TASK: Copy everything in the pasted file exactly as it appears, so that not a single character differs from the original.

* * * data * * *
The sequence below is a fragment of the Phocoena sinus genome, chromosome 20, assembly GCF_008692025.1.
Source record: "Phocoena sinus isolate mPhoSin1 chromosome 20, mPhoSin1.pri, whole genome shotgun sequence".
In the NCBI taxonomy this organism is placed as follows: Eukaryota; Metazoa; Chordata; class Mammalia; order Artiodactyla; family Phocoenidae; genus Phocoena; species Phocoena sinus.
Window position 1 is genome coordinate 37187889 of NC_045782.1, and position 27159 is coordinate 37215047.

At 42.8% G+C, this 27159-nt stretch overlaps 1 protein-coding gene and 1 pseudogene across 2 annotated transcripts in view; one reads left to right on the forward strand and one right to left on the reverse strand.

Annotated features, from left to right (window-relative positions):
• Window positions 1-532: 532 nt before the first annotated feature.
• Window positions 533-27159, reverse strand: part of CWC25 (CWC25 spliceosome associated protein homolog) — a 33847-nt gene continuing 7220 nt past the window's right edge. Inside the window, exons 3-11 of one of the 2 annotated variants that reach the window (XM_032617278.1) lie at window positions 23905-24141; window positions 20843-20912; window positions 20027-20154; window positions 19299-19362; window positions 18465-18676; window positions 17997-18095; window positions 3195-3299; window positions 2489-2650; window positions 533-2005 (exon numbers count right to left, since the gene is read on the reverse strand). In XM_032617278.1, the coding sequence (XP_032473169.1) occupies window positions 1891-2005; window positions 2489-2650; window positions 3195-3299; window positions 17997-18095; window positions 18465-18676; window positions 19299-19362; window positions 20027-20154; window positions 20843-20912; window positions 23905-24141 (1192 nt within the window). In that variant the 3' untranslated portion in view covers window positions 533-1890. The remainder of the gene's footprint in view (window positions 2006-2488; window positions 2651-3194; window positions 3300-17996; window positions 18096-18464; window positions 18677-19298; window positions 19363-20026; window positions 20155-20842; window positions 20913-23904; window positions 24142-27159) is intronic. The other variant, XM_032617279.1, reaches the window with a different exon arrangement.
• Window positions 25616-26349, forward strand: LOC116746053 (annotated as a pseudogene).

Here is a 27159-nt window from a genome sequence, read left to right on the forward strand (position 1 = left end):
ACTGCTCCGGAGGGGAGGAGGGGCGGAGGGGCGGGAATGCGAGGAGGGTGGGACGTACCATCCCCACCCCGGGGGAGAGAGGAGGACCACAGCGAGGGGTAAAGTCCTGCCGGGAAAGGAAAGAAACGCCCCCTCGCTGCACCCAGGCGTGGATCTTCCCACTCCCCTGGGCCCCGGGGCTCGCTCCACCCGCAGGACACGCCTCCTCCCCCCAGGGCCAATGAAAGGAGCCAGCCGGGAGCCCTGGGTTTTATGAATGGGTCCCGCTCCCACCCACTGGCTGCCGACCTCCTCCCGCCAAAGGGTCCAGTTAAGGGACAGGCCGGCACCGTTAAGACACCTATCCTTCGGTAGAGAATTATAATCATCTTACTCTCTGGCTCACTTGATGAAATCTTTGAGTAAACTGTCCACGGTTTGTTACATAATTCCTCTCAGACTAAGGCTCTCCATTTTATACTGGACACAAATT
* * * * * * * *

The sequence below is a fragment of the Phocoena sinus genome, chromosome 20, assembly GCF_008692025.1.
Source record: "Phocoena sinus isolate mPhoSin1 chromosome 20, mPhoSin1.pri, whole genome shotgun sequence".
In the NCBI taxonomy this organism is placed as follows: Eukaryota; Metazoa; Chordata; class Mammalia; order Artiodactyla; family Phocoenidae; genus Phocoena; species Phocoena sinus.
Window position 1 is genome coordinate 37187889 of NC_045782.1, and position 27159 is coordinate 37215047.

At 42.8% G+C, this 27159-nt stretch overlaps 1 protein-coding gene and 1 pseudogene across 2 annotated transcripts in view; one reads left to right on the forward strand and one right to left on the reverse strand.

Annotated features, from left to right (window-relative positions):
• Window positions 1-532: 532 nt before the first annotated feature.
• Window positions 533-27159, reverse strand: part of CWC25 (CWC25 spliceosome associated protein homolog) — a 33847-nt gene continuing 7220 nt past the window's right edge. Inside the window, exons 3-11 of one of the 2 annotated variants that reach the window (XM_032617278.1) lie at window positions 23905-24141; window positions 20843-20912; window positions 20027-20154; window positions 19299-19362; window positions 18465-18676; window positions 17997-18095; window positions 3195-3299; window positions 2489-2650; window positions 533-2005 (exon numbers count right to left, since the gene is read on the reverse strand). In XM_032617278.1, the coding sequence (XP_032473169.1) occupies window positions 1891-2005; window positions 2489-2650; window positions 3195-3299; window positions 17997-18095; window positions 18465-18676; window positions 19299-19362; window positions 20027-20154; window positions 20843-20912; window positions 23905-24141 (1192 nt within the window). In that variant the 3' untranslated portion in view covers window positions 533-1890. The remainder of the gene's footprint in view (window positions 2006-2488; window positions 2651-3194; window positions 3300-17996; window positions 18096-18464; window positions 18677-19298; window positions 19363-20026; window positions 20155-20842; window positions 20913-23904; window positions 24142-27159) is intronic. The other variant, XM_032617279.1, reaches the window with a different exon arrangement.
• Window positions 25616-26349, forward strand: LOC116746053 (annotated as a pseudogene).

Here is a 27159-nt window from a genome sequence, read left to right on the forward strand (position 1 = left end):
ACTGCTCCGGAGGGGAGGAGGGGCGGAGGGGCGGGAATGCGAGGAGGGTGGGACGTACCATCCCCACCCCGGGGGAGAGAGGAGGACCACAGCGAGGGGTAAAGTCCTGCCGGGAAAGGAAAGAAACGCCCCCTCGCTGCACCCAGGCGTGGATCTTCCCACTCCCCTGGGCCCCGGGGCTCGCTCCACCCGCAGGACACGCCTCCTCCCCCCAGGGCCAATGAAAGGAGCCAGCCGGGAGCCCTGGGTTTTATGAATGGGTCCCGCTCCCACCCACTGGCTGCCGACCTCCTCCCGCCAAAGGGTCCAGTTAAGGGACAGGCCGGCACCGTTAAGACACCTATCCTTCGGTAGAGAATTATAATCATCTTACTCTCTGGCTCACTTGATGAAATCTTTGAGTAAACTGTCCACGGTTTGTTACATAATTCCTCTCAGACTAAGGCTCTCCATTTTATACTGGACACAAATT